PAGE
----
Mystery of gold ‘worth £350,000’ found in Saffron Walden piano remains unsolved
- Credit: PA
The rightful owners of a hoard of gold coins found stashed inside an Essex piano may never be found.
A coroner has today declared the find as treasure, meaning it will be passed on to the Crown.
The 913 coins, found neatly stacked in dusty hand-stitched packages and pouches, were discovered carefully secreted beneath the instrument’s keyboard base while it was being re-tuned.
Graham and Meg Hemmings, formerly of Saffron Walden, owned the piano for 33 years and used the instrument to teach their children music – and were entirely unaware of its secret stash of gold.
The couple, who moved to Shropshire two years ago, then donated the upright Broadwood and Sons-made piano to a nearby school, which had it tuned.
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It was tuning technician, 61-year-old Martin Backhouse, who found the “gob-smacking” stash, initially believing the carefully-wrapped cloth packets interfering with the play of the keys to be bags of “moth repellent”.
Describing the moment he found the treasure, he said: “As soon as I started lifting out the keys, I thought, ‘uh-uh, what’s this underneath the keyboard?’
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“I lifted one and thought, that can’t be moth repellent, it’s too heavy.”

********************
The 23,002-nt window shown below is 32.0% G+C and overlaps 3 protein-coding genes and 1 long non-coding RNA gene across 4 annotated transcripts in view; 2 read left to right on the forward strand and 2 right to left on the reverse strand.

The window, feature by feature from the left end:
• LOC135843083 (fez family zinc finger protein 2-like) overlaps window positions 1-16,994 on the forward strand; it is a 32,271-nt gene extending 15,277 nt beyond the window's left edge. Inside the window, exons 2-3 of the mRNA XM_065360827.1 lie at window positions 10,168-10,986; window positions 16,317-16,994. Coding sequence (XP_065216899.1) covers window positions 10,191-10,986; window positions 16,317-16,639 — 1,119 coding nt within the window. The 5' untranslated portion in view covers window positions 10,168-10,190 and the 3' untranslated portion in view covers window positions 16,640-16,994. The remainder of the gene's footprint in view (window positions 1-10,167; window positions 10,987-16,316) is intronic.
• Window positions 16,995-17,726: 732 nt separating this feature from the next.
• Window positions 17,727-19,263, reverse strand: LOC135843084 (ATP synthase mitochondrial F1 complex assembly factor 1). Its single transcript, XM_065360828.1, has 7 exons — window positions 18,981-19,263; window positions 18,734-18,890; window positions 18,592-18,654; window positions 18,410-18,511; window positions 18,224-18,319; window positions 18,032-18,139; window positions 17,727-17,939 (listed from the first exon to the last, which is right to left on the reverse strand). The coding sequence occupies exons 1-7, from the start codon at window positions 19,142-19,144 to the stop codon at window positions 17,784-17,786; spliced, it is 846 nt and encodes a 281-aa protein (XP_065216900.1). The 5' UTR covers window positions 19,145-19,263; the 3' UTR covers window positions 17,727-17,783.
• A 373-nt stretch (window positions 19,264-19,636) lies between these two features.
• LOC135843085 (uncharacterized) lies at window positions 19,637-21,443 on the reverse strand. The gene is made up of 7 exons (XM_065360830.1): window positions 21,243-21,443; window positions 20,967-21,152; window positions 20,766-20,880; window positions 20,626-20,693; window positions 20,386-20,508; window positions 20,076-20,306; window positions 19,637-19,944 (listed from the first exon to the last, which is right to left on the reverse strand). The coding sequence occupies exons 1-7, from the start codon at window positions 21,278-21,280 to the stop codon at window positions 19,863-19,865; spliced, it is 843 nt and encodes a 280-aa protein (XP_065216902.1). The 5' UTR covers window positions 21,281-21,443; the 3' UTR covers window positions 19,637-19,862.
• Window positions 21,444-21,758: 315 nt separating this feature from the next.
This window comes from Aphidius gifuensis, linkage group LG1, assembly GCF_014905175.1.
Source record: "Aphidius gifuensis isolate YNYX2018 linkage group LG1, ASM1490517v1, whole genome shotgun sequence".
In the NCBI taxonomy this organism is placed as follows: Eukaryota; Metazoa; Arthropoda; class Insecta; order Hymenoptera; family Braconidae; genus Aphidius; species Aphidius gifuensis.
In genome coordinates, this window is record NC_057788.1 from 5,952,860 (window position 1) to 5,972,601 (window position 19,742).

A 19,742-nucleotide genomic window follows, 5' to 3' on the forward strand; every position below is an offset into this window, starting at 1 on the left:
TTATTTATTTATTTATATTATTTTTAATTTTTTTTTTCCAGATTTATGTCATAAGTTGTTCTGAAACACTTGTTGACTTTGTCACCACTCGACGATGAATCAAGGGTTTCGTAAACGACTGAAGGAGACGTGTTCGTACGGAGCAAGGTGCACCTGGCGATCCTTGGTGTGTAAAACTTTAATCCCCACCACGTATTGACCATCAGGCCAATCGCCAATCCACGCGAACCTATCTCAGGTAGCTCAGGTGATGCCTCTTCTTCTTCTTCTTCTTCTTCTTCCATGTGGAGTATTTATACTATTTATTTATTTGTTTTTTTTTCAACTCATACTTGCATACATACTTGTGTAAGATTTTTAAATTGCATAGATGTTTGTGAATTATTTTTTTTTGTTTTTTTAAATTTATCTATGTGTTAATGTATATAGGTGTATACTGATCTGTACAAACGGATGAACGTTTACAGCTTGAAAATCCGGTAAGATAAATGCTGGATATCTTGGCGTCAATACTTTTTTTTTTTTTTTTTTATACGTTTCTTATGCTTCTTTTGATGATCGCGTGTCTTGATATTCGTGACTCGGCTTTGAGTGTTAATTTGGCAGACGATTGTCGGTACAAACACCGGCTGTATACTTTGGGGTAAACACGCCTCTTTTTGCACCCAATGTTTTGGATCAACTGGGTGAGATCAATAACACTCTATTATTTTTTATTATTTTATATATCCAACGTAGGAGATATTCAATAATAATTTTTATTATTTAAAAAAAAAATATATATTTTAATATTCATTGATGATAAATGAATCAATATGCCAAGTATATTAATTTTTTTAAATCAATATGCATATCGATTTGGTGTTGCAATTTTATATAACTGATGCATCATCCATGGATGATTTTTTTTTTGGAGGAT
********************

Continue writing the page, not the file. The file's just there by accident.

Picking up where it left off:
Slitting the stitching with his penknife, he looked inside before immediately fetching the headmaster. Staff then moved the 6kg hoard into the school’s safe and rang the coroner.
He and the school could now potentially be in line for a windfall from the hoard’s sale.
Asked if it had occurred to him to keep the money he said: “No – I could have quite happily swapped them a brand-new piano for that one.
“But that would not have been right or proper.
“As it was gold, I thought that the school needs it just as much as I do.”
Shropshire coroner John Ellery said: “We simply do not know how they came to be concealed.”
He had earlier adjourned the inquest while an international media appeal and research was carried out to try to find the rightful heirs of the treasure.
British Museum experts found the coins ranged from 1847-1915, consisting of 633 full sovereigns and 280 half-sovereigns, with the majority dating from Queen Victoria’s reign.
The coins were found to be 91.7% pure gold.
Yet to be formally valued Peter Reavill, Shropshire finds liaison officer for the British Museum, said in 1926 the coins would have been worth £773 – well above the average £619 cost of a house at the time. The cash-equivalent value today, he said, is £350,000.
The coins are now being held at a secure location, while the piano will be returned to its home in a local school.
Mr and Mrs Hemmings said they felt no bitterness, praising church-going Mr Backhouse’s honesty in immediately reporting the find.
Mrs Hemmings, 65, said: “The sadness is, it’s not a complete story, they’ve looked and searched for the people and they unfortunately haven’t come forward.
“It’s an incomplete story – but it’s still an exciting story.”
The instrument was made in 1906, and sold to the Hemmings in 1983.
The hoard was probably “re-packaged” some time during the Great Depression era, because one of the packets contained an old Shredded Wheat advertising card.